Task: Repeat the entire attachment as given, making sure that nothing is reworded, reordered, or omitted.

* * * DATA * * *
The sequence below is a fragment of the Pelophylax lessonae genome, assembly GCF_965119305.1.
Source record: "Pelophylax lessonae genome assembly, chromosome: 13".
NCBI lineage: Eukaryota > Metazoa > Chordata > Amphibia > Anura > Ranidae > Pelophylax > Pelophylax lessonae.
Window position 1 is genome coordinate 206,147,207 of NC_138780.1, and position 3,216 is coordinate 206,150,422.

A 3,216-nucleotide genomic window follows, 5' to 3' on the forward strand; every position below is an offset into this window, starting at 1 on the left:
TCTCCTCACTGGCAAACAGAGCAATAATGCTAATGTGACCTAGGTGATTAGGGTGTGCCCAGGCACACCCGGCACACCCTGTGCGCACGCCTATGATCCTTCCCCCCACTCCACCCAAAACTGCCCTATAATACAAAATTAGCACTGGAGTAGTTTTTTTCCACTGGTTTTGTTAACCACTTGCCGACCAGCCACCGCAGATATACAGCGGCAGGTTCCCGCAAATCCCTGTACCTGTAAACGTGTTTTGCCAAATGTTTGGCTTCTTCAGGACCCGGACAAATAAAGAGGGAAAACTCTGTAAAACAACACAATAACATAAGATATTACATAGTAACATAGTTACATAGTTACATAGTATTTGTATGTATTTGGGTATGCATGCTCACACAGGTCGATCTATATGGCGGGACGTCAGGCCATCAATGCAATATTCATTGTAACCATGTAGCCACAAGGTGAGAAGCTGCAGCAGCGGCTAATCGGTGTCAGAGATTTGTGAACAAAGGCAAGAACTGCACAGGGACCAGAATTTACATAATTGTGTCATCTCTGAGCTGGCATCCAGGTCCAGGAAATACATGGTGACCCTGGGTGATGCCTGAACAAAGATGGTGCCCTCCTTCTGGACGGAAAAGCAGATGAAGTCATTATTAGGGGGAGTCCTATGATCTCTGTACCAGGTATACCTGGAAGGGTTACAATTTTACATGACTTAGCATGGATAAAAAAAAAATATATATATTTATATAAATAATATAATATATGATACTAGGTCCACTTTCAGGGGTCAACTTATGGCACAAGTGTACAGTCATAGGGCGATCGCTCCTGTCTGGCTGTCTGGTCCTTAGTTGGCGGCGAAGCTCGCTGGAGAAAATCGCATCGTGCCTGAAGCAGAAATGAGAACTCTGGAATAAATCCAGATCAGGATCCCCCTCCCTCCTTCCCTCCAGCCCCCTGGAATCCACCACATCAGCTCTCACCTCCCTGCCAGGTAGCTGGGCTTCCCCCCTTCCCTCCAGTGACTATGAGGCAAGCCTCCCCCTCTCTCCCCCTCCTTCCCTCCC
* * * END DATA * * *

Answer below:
The sequence below is a fragment of the Pelophylax lessonae genome, assembly GCF_965119305.1.
Source record: "Pelophylax lessonae genome assembly, chromosome: 13".
NCBI lineage: Eukaryota > Metazoa > Chordata > Amphibia > Anura > Ranidae > Pelophylax > Pelophylax lessonae.
Window position 1 is genome coordinate 206,147,207 of NC_138780.1, and position 3,216 is coordinate 206,150,422.

A 3,216-nucleotide genomic window follows, 5' to 3' on the forward strand; every position below is an offset into this window, starting at 1 on the left:
TCTCCTCACTGGCAAACAGAGCAATAATGCTAATGTGACCTAGGTGATTAGGGTGTGCCCAGGCACACCCGGCACACCCTGTGCGCACGCCTATGATCCTTCCCCCCACTCCACCCAAAACTGCCCTATAATACAAAATTAGCACTGGAGTAGTTTTTTTCCACTGGTTTTGTTAACCACTTGCCGACCAGCCACCGCAGATATACAGCGGCAGGTTCCCGCAAATCCCTGTACCTGTAAACGTGTTTTGCCAAATGTTTGGCTTCTTCAGGACCCGGACAAATAAAGAGGGAAAACTCTGTAAAACAACACAATAACATAAGATATTACATAGTAACATAGTTACATAGTTACATAGTATTTGTATGTATTTGGGTATGCATGCTCACACAGGTCGATCTATATGGCGGGACGTCAGGCCATCAATGCAATATTCATTGTAACCATGTAGCCACAAGGTGAGAAGCTGCAGCAGCGGCTAATCGGTGTCAGAGATTTGTGAACAAAGGCAAGAACTGCACAGGGACCAGAATTTACATAATTGTGTCATCTCTGAGCTGGCATCCAGGTCCAGGAAATACATGGTGACCCTGGGTGATGCCTGAACAAAGATGGTGCCCTCCTTCTGGACGGAAAAGCAGATGAAGTCATTATTAGGGGGAGTCCTATGATCTCTGTACCAGGTATACCTGGAAGGGTTACAATTTTACATGACTTAGCATGGATAAAAAAAAAATATATATATTTATATAAATAATATAATATATGATACTAGGTCCACTTTCAGGGGTCAACTTATGGCACAAGTGTACAGTCATAGGGCGATCGCTCCTGTCTGGCTGTCTGGTCCTTAGTTGGCGGCGAAGCTCGCTGGAGAAAATCGCATCGTGCCTGAAGCAGAAATGAGAACTCTGGAATAAATCCAGATCAGGATCCCCCTCCCTCCTTCCCTCCAGCCCCCTGGAATCCACCACATCAGCTCTCACCTCCCTGCCAGGTAGCTGGGCTTCCCCCCTTCCCTCCAGTGACTATGAGGCAAGCCTCCCCCTCTCTCCCCCTCCTTCCCTCCC